Nineteen students at George Washington University are about to become the next targets of the recording industry's wrath.
A federal judge in Washington, D.C., on October 11 approved subpoenas to uncover the identity of the 19 "John Does" listed as defendants by the Recording Industry Association of America.
U.S. District Judge Colleen Kollar-Kotelly (best known for her role in the Microsoft antitrust trial) granted the RIAA's request to serve the university with an immediate subpoena.
She required that George Washington University to tell its students--or faculty or staff if they're the ones behind … Read more
Jammie Thomas, the Minnesota woman who was recently slapped with a $222,000 penalty for allegedly sharing music on the Kazaa network, is asking for a new trial.
Thomas' attorneys on Monday filed a motion asking for a new trial on grounds that the statutory damages that the jury awarded are excessive and therefore violate the U.S. Constitution's due process clause.
Alternatively, if U.S. District Judge Michael Davis refuses to grant Thomas a new trial, her attorneys have asked him to lower the damages to between zero dollars and $150. They cited an affidavit by analyst Aram Sinnreich … Read more
WASHINGTON--Prominent champions of tougher copyright enforcement from the entertainment, media and publishing industries took over a stately Capitol Hill caucus room on Thursday, staging an expo aimed at playing up the legal protections' importance to their livelihood.
The event was put on by the Copyright Alliance, which formed earlier this year to promote the "vital role" of copyright in the U.S. economy and job market, encourage inclusion of copyright protection requirements in trade agreements, urge tougher civil and criminal penalties for piracy, and dissuade any weakening of copyright law. Its 42 members include heavy hitters like the Recording Industry Association of America, the Association of American Publishers, the Motion Picture Association of America, Microsoft, Viacom, NBC Universal and Walt Disney.
Most of the major players had booths at Thursday's shindig, and some of their messages were hardly subtle.
The RIAA hung wrinkled T-shirts that read in bold print: "feed a musician, download legally."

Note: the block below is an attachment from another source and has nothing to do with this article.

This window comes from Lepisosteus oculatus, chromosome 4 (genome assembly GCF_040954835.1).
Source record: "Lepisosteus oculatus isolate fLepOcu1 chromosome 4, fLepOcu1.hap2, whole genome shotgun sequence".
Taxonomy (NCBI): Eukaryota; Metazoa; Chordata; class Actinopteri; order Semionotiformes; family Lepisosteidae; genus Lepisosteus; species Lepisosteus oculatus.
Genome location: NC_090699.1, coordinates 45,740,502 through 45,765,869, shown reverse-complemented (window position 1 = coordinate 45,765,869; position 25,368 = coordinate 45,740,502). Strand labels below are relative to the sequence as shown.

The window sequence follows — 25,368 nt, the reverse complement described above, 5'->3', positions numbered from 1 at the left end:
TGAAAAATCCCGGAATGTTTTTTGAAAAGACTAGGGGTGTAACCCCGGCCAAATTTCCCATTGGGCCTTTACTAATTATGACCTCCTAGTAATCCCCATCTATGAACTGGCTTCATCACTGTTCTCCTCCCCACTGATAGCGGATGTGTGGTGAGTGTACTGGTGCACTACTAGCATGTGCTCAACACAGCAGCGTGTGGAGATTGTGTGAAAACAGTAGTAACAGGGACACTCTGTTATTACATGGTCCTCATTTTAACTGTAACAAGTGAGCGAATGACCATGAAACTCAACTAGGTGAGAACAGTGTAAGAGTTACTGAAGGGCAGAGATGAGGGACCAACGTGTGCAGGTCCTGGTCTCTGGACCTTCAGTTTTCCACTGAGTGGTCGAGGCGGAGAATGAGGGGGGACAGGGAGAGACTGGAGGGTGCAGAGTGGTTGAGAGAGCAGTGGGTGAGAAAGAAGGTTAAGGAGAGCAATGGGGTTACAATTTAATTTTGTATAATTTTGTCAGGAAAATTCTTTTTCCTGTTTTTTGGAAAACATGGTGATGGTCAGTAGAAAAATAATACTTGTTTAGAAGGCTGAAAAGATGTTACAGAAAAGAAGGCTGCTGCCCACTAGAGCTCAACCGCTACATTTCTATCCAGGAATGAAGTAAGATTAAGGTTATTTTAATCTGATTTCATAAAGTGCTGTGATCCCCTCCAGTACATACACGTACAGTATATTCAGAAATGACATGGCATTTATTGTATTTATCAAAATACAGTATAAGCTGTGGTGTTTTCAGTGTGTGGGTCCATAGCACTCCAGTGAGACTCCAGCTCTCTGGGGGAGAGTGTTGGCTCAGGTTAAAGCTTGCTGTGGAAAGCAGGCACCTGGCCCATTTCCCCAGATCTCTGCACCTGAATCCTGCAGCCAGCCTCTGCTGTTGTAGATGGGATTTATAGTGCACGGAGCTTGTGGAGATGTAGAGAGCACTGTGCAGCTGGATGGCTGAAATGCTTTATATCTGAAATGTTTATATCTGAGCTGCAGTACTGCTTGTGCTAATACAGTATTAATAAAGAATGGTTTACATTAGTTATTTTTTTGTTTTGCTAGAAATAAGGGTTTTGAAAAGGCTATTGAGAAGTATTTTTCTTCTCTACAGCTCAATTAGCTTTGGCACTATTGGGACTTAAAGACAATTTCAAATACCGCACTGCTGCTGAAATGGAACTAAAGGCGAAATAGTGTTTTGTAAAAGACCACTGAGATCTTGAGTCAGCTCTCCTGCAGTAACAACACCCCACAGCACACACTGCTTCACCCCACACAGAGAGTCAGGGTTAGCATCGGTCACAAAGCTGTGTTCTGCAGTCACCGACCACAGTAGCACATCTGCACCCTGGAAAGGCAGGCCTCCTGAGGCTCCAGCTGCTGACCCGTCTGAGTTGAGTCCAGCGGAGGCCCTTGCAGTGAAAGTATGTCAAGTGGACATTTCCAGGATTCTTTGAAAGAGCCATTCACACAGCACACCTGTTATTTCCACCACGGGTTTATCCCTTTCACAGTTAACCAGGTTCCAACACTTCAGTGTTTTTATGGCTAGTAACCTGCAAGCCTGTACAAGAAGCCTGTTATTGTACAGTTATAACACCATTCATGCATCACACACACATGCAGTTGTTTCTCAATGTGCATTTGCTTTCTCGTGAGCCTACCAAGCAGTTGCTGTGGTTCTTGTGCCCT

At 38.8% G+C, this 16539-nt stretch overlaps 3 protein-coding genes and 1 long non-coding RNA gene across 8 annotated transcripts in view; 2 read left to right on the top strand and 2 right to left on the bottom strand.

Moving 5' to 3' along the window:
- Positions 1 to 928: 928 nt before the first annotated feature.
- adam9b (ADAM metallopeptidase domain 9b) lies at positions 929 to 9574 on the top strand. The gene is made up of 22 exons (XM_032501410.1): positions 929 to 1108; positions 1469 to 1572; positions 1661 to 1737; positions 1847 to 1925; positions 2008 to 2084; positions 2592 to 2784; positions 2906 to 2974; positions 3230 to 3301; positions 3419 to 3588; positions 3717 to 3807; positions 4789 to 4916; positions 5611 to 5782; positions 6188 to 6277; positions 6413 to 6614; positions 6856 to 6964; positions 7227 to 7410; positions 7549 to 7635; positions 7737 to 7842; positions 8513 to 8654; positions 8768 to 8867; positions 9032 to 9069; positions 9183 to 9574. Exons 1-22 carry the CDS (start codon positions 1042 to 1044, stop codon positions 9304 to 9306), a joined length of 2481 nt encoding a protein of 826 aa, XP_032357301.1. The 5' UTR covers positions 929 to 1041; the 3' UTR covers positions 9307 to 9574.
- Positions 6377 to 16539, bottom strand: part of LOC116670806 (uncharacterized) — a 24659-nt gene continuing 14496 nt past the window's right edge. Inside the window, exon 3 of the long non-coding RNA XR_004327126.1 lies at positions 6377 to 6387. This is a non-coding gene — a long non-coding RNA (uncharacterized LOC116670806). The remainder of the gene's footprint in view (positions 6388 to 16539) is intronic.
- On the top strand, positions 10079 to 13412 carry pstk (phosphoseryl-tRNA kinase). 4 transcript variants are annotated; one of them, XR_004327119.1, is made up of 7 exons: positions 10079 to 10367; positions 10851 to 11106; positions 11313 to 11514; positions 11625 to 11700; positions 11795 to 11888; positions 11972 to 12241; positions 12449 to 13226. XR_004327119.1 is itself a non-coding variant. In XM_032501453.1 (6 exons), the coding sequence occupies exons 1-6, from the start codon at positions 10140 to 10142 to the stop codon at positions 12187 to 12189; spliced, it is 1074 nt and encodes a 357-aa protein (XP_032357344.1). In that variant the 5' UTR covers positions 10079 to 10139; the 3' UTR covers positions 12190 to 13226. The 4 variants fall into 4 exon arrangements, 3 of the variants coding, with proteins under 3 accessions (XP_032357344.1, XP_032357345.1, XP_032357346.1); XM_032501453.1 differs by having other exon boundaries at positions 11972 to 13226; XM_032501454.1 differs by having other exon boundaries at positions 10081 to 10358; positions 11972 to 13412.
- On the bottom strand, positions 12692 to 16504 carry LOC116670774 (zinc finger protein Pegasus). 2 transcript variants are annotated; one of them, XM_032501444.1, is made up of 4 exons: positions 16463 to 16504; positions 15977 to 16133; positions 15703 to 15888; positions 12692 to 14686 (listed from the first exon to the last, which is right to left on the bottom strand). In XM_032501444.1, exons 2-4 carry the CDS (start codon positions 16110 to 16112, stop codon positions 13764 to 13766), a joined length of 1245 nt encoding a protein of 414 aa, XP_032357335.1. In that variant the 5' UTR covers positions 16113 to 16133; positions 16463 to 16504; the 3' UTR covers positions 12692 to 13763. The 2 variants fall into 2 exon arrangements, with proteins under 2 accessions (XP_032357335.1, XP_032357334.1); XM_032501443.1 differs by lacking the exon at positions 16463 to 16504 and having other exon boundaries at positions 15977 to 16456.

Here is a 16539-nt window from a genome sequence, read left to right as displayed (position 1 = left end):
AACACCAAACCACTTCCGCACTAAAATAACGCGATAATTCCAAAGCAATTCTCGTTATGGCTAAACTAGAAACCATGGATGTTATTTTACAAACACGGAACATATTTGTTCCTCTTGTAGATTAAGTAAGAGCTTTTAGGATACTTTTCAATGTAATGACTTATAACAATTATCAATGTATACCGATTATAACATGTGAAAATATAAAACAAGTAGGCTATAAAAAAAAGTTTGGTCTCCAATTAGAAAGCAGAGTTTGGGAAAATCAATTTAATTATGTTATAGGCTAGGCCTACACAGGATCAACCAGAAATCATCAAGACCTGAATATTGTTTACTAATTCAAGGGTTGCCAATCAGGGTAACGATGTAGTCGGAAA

Jammie Thomas is hard to rattle.
She doesn't raise her voice or get angry when a reporter asks her to read a story where she is called a "liar" by a member of the jury that found her guilty of copyright violations and ordered her to pay the recording industry $220,000 in damages.
She calmly reads the quotes by juror Michael Hegg that appeared Tuesday in a story by Wired.com. She then draws a bead on where Hegg said he is a father, former snowmobile racer and has never been on the Internet.
"I … Read more
One of the side issues of the Jammie Thomas controversy is whether someone may have steered her into taking on the recording industry.
The question came up last week shortly after Thomas was ordered by a federal jury to pay the record industry more than $220,000 for violating copyright law. Why would a 30-year-old mother of two, who makes $36,000 a year, want to go toe-to-toe with the recording industry, asks Chris Castle, an attorney, former music executive and owner of a small record label.
Castle, who routinely appears at conferences to debate the morality and legality of … Read more
The Minnesota woman who was slapped with a $222,000 penalty for "making available" songs on the Kazaa network is appealing her loss.
But can she actually win against the Recording Industry Association of America?
There's probably a 50-50 chance. On one hand, the RIAA has won some minor victories in the last few years with its "making available" arguments to expand copyright law beyond what it actually seems to say. Now that there's finally going to be some serious public and judicial scrutiny, however, the odds are closer to even.
(If the RIAA … Read more